What a difference a year makes.
This time last year as the Oscar nominees rolled out, the Hollywood community was in a fiery rage over The Academy’s so-called whitewash – no a single African-American actor found a place on the final ballot. This year the only chief complaint is that Amy Adams didn’t get a Best Actress nomination for Arrival.
Nominations for the 89th Annual Academy Awards were rolled out Tuesday morning and, in a move that seems bound to prove that the voting Academy does have the potential to learn from its mistakes, diversity was the order of the day. Of the 20 nominees for acting, five were African-American, one was Ethiopian and one, Dev Patel, is Indian. Added to that Moonlight director Barry Jenkins becomes only the fourth black filmmaker to be nominated in the Best Director category. And the Documentary branch did its part by taking a break from the safer, more traditional waters of holocaust documentaries by nominating O.J. Made in America, 13th and the James Baldwin masterwork I Am Not Your Negro.
The move toward diversity comes from a call to action made one year ago when the Academy promised more diversity and a wider birth of Oscar rewards after the embrassing #oscarsowhite campaigned that marred the festivities last year. This year, it was a relief that such films as Hidden Figures, Fences, Lion and Moonlight were singled out as achievements and not apologies But the real test will come next year. Will the Academy keep it up? There’s always next year.
The other news was the massive sweep of La La Land, a sweet critical darling that rekindles the glory days of Hollywood’s romantic musicals. The picture, which may have been so lauded because it takes place in L.A., picked up a walloping 14 nominations, tying it with 1950s All About Eve and 1997’s Titanic. The acting nominees include Ryan Gosling, picking up his first bid for Best Actor and the year’s Best Actress front-runner Emma Stone.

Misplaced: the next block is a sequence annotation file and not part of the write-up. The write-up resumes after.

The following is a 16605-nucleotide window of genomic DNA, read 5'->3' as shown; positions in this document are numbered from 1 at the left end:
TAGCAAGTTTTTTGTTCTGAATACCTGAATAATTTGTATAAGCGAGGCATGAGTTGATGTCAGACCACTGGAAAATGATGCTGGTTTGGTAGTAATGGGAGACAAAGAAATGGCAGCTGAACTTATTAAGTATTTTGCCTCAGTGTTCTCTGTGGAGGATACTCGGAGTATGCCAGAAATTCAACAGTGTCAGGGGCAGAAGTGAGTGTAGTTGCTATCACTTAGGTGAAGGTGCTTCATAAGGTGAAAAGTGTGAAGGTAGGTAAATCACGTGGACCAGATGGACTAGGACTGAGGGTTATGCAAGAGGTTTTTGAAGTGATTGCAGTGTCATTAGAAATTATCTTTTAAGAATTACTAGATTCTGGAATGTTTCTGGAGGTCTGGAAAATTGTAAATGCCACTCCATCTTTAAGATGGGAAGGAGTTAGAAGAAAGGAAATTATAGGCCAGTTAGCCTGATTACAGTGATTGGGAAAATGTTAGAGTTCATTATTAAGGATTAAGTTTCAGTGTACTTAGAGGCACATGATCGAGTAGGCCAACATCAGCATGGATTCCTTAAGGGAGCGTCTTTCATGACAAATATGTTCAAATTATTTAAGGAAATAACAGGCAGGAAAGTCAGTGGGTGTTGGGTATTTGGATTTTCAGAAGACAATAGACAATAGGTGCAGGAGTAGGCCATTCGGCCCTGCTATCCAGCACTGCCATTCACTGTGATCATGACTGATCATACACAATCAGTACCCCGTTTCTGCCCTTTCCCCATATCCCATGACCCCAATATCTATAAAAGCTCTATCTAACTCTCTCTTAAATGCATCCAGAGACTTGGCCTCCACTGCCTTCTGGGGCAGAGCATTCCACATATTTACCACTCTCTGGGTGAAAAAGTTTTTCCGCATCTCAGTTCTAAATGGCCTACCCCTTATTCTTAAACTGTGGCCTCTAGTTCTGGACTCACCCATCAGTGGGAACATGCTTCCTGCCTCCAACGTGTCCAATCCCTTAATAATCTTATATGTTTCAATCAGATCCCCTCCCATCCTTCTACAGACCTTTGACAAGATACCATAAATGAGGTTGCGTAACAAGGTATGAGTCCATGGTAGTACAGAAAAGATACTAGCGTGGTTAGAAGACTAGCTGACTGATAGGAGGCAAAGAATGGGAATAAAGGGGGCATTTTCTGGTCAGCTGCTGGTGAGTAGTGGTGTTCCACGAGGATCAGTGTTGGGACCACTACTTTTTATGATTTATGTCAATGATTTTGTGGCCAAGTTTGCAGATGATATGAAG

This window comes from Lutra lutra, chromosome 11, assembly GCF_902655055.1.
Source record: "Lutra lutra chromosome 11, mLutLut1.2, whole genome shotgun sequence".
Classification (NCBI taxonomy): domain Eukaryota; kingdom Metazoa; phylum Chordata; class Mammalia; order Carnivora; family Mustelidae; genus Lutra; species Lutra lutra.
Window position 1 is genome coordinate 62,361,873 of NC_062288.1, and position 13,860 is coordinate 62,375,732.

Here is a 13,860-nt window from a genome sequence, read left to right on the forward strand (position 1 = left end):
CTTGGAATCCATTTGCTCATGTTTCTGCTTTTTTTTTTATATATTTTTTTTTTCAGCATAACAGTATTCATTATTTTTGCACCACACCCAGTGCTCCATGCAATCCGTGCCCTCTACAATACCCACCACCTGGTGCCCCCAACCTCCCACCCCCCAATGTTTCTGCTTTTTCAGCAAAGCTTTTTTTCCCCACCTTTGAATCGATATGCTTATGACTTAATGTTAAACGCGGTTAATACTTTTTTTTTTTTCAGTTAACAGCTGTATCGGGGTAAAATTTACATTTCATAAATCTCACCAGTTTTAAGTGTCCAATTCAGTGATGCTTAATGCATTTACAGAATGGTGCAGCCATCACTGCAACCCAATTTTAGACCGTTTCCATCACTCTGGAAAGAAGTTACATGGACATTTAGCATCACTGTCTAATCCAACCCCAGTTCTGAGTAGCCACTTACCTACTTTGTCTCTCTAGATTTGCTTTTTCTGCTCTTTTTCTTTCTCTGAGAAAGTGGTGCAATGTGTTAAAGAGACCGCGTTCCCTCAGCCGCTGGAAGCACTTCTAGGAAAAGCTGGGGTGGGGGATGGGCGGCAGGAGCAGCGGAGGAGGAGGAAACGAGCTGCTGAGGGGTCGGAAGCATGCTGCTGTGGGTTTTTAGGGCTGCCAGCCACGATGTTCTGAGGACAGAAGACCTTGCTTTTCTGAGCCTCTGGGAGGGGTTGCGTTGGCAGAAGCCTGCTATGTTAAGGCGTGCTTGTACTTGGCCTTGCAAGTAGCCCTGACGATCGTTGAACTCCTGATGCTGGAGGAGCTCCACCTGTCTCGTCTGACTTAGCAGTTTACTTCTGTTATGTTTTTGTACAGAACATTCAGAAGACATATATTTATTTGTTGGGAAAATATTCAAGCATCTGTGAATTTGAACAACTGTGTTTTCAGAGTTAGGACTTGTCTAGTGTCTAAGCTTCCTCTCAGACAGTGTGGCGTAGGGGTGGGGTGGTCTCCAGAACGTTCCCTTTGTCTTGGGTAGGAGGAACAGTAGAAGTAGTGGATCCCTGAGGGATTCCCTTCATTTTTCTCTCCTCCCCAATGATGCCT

The Best Picture category, which has been given an elastic status since 2009, meaning that voters can choose up to 10 nominees decided to stop just short of the limit with nine.
Besides the sugary confection of La La Land, the nominees are a pretty sober bunch, but none feel dusty or familiar. There are issues of family (Fences), issues of sexual identity (Moonlight), issues of personal identity (Lion), issues of human identity (Arrival), and also crime, war and a group of black women that you never knew worked for NASA in the 60s.
Over in the Best Actor category, Denzel Washington becomes the 18th director to direct himself to a Best Actor nomination although he did not receive a nomination for directing the adaptation of August Wilson’s play Fences. The 62 year-old actor/director faces competition from Viggo Mortensen in Captain Fantastic, Andrew Garfield in Hacksaw Ridge, Casey Affleck in Manchester By the Sea and Ryan Gosling in La La Land.
The news over in the Best Actress category is yet another record for Meryl Streep, whose nomination as a socialite with questionable singing skills in Florence Foster Jenkins pushes her record nominations up to twenty. Streep has been nominated for Best Actress in a Leading Role 16 times and 4 times for Supporting. The only two actors to trail her are Katharine Hepburn and Jack Nicholson, both of which had 12. Hepburn has the most wins with four, and Streep has won three starting with a Supporting Oscar for Kramer vs. Kramer in 1980, then for Sophie’s Choice in 1983 and most recently for The Iron Lady in 2012. It isn’t likely that she’ll win her fourth Oscar as the current trend seems to be leaning in the direction of Emma Stone as a struggling actress in La La Land – this is her second nomination. She faces Natalie Portman in Jackie, Ruth Negga in Loving and Isabelle Huppert in Elle.